Chicago Women's History, 1870-1930

"Hull-house play ground." Tenement conditions in Chicago; report by the Investigating Committee of City Homes Association (Chicago, Ill.). 1901. H 539 .172
"Hull-house play ground." Tenement conditions in Chicago; report by the Investigating Committee of City Homes Association (Chicago, Ill.). 1901. H 539 .172
Saturday, October 4, 2014
(This program continues for multiple sessions)
Saturdays, October 4 - November 8

10 am - Noon

Led by Joan Johnson

Between 1870 and 1930, Chicago was home to some of the nation’s most important women reformers, including Jane Addams, Frances Willard, and Ida B. Wells. Seminar participants will gain a deeper understanding of the lives and times of six influential Chicago women. This biographical approach uses their lives and writings to discuss issues including progressive reform, cross-class coalitions, legal equality, suffrage, racial uplift, and education. Writings by the selected women and their contemporaries will be assigned for course reading. Readings for the first session will be available electronically; please refer to your registration confirmation for details.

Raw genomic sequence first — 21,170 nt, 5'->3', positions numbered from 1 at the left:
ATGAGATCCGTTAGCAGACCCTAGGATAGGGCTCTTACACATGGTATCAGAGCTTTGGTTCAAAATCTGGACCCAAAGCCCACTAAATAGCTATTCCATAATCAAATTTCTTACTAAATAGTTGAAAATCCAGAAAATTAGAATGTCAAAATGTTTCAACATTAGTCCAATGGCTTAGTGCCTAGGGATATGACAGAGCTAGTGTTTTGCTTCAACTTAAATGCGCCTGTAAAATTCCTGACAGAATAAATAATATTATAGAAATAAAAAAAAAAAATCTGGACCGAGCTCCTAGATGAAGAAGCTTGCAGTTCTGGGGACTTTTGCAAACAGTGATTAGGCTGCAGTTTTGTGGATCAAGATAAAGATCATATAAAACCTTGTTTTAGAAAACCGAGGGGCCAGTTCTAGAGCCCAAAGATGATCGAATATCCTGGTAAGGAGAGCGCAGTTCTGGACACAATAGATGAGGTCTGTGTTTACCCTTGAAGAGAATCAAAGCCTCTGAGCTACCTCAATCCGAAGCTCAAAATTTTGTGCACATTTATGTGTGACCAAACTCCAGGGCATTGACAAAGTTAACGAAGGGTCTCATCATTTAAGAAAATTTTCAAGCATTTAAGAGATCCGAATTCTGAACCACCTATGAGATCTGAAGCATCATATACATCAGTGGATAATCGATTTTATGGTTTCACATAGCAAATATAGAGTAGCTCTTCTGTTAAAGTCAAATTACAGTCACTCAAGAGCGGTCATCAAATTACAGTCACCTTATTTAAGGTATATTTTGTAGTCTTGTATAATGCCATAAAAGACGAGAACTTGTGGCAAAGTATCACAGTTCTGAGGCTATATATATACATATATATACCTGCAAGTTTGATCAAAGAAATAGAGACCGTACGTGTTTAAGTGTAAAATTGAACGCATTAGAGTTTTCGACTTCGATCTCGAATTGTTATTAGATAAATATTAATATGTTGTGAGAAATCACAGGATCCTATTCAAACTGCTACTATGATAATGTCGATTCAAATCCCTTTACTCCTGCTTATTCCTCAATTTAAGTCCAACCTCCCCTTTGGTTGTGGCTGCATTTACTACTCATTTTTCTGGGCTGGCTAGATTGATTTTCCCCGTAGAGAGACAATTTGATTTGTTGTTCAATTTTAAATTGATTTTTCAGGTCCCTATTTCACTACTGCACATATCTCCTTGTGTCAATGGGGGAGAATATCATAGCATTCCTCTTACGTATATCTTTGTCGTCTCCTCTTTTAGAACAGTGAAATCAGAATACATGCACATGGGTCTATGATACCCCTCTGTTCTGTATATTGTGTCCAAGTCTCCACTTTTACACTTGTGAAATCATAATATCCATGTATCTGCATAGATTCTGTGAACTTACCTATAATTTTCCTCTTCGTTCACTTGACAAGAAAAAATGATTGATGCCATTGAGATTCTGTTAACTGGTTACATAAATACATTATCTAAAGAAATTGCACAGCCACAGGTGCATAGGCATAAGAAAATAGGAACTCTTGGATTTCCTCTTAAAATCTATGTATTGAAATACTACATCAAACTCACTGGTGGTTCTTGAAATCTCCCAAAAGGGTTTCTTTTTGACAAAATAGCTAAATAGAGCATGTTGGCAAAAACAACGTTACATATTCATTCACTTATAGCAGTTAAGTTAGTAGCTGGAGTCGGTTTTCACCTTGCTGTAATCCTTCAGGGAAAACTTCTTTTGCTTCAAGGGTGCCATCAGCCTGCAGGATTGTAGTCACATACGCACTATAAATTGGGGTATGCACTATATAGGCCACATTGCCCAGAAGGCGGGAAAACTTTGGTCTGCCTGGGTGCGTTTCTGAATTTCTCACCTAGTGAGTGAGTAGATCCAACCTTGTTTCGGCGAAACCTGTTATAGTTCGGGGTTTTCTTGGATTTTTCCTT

Joan Johnson, PhD, has written numerous books and articles in women’s history and teaches at Northeastern Illinois University.

Materials List

Required Text(s):

Readings will be available in a choice of two formats; please indicate your preference when you register:

  • a free, electronic copy; or
  • a course packet, which will be distributed and purchased at the first session. It will cost approximately $15-25 (cash or check accepted).

Readings for the First Session:

  • Readings for the first session will be available electronically; please refer to your registration confirmation for details.

This class is part of the Newberry’s Adult Education Seminars Program.

Cost and registration information: 

Six sessions, $209.
Register Online.